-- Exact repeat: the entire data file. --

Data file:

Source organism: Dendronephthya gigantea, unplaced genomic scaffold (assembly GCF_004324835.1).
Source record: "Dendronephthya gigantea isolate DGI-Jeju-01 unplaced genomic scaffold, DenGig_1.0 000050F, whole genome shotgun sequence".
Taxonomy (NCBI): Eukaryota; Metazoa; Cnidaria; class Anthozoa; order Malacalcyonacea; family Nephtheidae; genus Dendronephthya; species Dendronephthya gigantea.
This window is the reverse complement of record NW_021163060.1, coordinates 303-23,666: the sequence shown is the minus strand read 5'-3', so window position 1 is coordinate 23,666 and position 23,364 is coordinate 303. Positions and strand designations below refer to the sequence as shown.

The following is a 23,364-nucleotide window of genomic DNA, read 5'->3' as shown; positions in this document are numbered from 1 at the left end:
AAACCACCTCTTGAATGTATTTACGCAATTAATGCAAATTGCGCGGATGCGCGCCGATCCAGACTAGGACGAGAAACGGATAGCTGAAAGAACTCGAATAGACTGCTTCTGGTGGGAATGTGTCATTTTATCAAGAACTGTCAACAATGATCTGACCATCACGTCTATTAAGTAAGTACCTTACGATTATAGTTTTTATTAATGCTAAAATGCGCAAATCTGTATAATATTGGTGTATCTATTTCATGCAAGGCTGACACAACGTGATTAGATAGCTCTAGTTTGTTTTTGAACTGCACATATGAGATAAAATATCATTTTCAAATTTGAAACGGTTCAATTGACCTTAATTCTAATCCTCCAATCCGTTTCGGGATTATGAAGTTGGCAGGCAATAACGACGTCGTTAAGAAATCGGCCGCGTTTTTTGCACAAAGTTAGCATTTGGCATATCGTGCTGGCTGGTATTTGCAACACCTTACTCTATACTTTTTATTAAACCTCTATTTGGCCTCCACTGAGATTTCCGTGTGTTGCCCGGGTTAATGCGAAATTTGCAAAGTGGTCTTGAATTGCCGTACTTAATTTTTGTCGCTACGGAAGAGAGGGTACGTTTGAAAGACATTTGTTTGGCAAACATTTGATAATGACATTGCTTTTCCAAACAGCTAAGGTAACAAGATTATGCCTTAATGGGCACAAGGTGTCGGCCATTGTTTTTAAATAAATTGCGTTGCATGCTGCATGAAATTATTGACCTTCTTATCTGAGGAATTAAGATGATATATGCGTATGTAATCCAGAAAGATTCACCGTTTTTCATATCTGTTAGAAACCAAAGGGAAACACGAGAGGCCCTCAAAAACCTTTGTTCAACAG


Source organism: Dendronephthya gigantea, unplaced genomic scaffold (assembly GCF_004324835.1).
Source record: "Dendronephthya gigantea isolate DGI-Jeju-01 unplaced genomic scaffold, DenGig_1.0 000050F, whole genome shotgun sequence".
Taxonomy (NCBI): Eukaryota; Metazoa; Cnidaria; class Anthozoa; order Malacalcyonacea; family Nephtheidae; genus Dendronephthya; species Dendronephthya gigantea.
This window is the reverse complement of record NW_021163060.1, coordinates 303-23,666: the sequence shown is the minus strand read 5'-3', so window position 1 is coordinate 23,666 and position 23,364 is coordinate 303. Positions and strand designations below refer to the sequence as shown.

The following is a 23,364-nucleotide window of genomic DNA, read 5'->3' as shown; positions in this document are numbered from 1 at the left end:
AAACCACCTCTTGAATGTATTTACGCAATTAATGCAAATTGCGCGGATGCGCGCCGATCCAGACTAGGACGAGAAACGGATAGCTGAAAGAACTCGAATAGACTGCTTCTGGTGGGAATGTGTCATTTTATCAAGAACTGTCAACAATGATCTGACCATCACGTCTATTAAGTAAGTACCTTACGATTATAGTTTTTATTAATGCTAAAATGCGCAAATCTGTATAATATTGGTGTATCTATTTCATGCAAGGCTGACACAACGTGATTAGATAGCTCTAGTTTGTTTTTGAACTGCACATATGAGATAAAATATCATTTTCAAATTTGAAACGGTTCAATTGACCTTAATTCTAATCCTCCAATCCGTTTCGGGATTATGAAGTTGGCAGGCAATAACGACGTCGTTAAGAAATCGGCCGCGTTTTTTGCACAAAGTTAGCATTTGGCATATCGTGCTGGCTGGTATTTGCAACACCTTACTCTATACTTTTTATTAAACCTCTATTTGGCCTCCACTGAGATTTCCGTGTGTTGCCCGGGTTAATGCGAAATTTGCAAAGTGGTCTTGAATTGCCGTACTTAATTTTTGTCGCTACGGAAGAGAGGGTACGTTTGAAAGACATTTGTTTGGCAAACATTTGATAATGACATTGCTTTTCCAAACAGCTAAGGTAACAAGATTATGCCTTAATGGGCACAAGGTGTCGGCCATTGTTTTTAAATAAATTGCGTTGCATGCTGCATGAAATTATTGACCTTCTTATCTGAGGAATTAAGATGATATATGCGTATGTAATCCAGAAAGATTCACCGTTTTTCATATCTGTTAGAAACCAAAGGGAAACACGAGAGGCCCTCAAAAACCTTTGTTCAACAG